Over 6 million homes sold in the U.S. in 2016, with that number expected to rise in 2019. If you’re selling your home, you want the best price possible. Do more than stick a “for sale” sign on the property.
Make your home turnkey so buyers offer you the full asking price.
How do you know what buyers will ask for?
Get a home inspection before you put your house on the market! Then you’ll be ahead of the curve. Make the most important fixes so they’re non-issues when buyers look at your home.
Read on for 10 helpful home inspection tips for sellers.
If your house is on soil with high concentrations of uranium, you may have radon gas in your home. Uranium releases radon when it’s breaking down. Radon is an odorless gas.
Radon causes lung cancer. In homes that are well sealed against cold winter weather, its presence is a big concern.
The good news is, it’s easy to treat and not too expensive. Buy a radon test kit at any home improvement store for as little $10. If the kit reveals radon higher than 4 picocuries per liter of air, then you’ll need to fix the problem.
Find a radon expert near you and expect to pay around $1,000 to $1,500 for remediation.
Mold is a deal breaker for lots of buyers. If there’s water hiding in your basement or attic, mold might be hiding there too. Lots of people are allergic to mold, and they won’t consider buying a house that tests positive for it.
Black mold is an especially big problem. And even though mold isn’t toxic, it carries a stigma. It does make some people sick.
Check the attic and basement or crawl space. If there’s any moisture or water, get to the source of the problem. Make sure there’s no mold in the bathrooms or kitchen.
If your home smells musty or moldy, you’ll need to determine the source and fix it before you put the house on the market. If a buyer gets a whiff of mold, she won’t make an offer on your home.
3. Bug Infestation
Do you have pests? If a buyer learns of termite infestation, that’s another deal breaker. Have an expert pest control company check for termites before it’s an issue for a buyer.
A regular home inspection will turn up termite issues if you have them. Rodents, such as mice, also make it tough to sell. It’s better to find these problems and fix them before you try to sell so they’re not a negotiation point.
There’s nothing more aggravating than a shower that barely sprays water or leaking toilets. A home inspection reveals these issues. An inspector also checks any accessible pipes that run into and throughout the home.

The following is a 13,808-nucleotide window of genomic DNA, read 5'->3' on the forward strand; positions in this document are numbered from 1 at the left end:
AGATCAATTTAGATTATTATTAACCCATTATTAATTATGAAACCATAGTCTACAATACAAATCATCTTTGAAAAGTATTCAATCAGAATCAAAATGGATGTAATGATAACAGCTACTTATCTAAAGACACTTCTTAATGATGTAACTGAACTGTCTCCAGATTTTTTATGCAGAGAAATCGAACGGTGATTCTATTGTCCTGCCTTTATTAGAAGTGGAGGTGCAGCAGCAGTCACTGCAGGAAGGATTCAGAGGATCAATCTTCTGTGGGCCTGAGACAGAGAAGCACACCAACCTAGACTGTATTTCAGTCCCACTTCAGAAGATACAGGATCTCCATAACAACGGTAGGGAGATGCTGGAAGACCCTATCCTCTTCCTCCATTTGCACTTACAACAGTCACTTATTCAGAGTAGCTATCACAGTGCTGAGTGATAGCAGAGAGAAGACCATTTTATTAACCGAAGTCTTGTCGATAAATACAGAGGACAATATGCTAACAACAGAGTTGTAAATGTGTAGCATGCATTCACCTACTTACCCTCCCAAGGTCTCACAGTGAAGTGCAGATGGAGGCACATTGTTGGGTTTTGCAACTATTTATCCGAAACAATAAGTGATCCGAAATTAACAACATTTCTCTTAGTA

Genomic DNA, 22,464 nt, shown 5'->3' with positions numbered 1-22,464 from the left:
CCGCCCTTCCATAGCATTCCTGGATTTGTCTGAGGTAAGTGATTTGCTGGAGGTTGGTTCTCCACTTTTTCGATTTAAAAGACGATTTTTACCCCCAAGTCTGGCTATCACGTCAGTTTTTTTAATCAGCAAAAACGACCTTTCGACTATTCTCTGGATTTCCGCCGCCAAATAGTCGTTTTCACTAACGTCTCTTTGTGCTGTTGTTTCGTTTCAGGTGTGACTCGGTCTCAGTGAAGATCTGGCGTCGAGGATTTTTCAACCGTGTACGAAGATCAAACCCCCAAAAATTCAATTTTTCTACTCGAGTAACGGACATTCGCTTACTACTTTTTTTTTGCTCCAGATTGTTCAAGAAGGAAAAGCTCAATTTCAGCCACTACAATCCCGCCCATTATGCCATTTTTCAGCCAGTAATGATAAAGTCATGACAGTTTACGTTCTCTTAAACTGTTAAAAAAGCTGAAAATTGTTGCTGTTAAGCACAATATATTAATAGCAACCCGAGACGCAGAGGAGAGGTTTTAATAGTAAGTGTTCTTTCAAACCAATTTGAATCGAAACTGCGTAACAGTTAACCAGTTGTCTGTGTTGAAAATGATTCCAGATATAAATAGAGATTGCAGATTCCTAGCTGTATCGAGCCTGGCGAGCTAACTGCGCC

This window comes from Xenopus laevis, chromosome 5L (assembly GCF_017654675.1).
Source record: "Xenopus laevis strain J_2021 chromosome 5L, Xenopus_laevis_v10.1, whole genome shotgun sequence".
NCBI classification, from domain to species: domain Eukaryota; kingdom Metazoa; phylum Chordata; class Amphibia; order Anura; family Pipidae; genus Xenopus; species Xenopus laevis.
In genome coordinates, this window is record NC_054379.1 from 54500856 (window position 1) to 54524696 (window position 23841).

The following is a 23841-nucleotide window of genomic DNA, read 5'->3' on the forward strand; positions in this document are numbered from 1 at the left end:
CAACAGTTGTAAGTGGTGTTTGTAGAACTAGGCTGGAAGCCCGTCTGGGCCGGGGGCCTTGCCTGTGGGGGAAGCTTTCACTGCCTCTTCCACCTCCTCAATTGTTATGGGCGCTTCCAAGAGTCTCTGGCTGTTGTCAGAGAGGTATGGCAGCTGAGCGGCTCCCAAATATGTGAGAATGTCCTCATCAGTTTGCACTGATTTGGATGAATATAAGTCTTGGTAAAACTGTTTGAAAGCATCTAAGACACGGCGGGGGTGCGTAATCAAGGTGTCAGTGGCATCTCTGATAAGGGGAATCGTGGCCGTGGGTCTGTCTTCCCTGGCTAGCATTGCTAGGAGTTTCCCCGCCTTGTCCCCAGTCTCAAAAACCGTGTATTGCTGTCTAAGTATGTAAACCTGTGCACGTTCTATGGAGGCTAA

Your HVAC system is another big point for potential buyers. Replacement systems cost between $3,000 – $10,000 depending on the size of the home. Most systems last a long time, at least 20 years.
If your system is at the end of its lifespan, consider whether it’s worth replacing. It may not be the best investment. Your real estate agent will have a good idea of whether it’s worth the cost.
If your house is old and the windows have never been upgraded, that could be a problem for some buyers. Newer windows are better insulated, saving on utility bills.
It’s expensive to replace all the windows in a home, but an inspection reveals whether old windows are a problem.
7. Electrical Panels
It’s important that the electric in the home is safe and up to code. A faulty electrical system can cause a fire. Today’s buyers are tech savvy. They’re looking for a system new enough to handle the heavy electrical load.
An inspection reveals any major problems in the electrical system. At the least, have these fixed. It may be worth the investment to upgrade the whole system.
8. Roof Issues
Buyers always take the age and condition of the roof into account before making an offer. If there are any signs of a leak, it could be a deal breaker. If the roof is nearing its upper age limit, a buyer may ask for a replacement as part of the deal.
Most roofs with architectural tiles last about 30 years. If your roof is old and not in great shape, it’s a good idea to replace it before you put your house on the market. A house with a new roof sells much quicker than a house with an old worn roof.
9. Foundation Problems
A faulty foundation almost always causes buyers to back out of a deal. Foundation issues are expensive to fix. Most buyers don’t want to deal with moving into a new place and fixing such a major part of the house.
Make sure the foundation is strong. If a problem is discovered, you’ll have to disclose it. Fixing the foundation is a priority if you want to sell your house.
10. Hire a Professional
When it comes to a home inspection, use a professional. Use an inspector that’s an American Society of Home Inspectors (ASHI) Associate. This means they adhere to ASHI’s standards and code of ethics.
When it comes to your home, you want someone who knows what they’re doing and abides by a set of rules. An ASHI Associate has the right training to identify potential problems.
Additionally, an ASHI Associate won’t exaggerate problems or talk you into unnecessary repairs. They also have to attend 20 hours of ongoing training per year.
If the roof inspector tells you he’ll inspect your home at a discounted rate, don’t be lured by the savings.
Home Inspection Tips for Sellers
Are you ready to sell your home? Armed with these home inspection tips for sellers, you’re ahead of the game. A pre-sale home inspection isn’t required, but it’s a great idea and could save you time and money.
Buyers look for any points of negotiation to lower the asking price. Armed with knowledge from an inspection, you’ll be ahead of the buyers.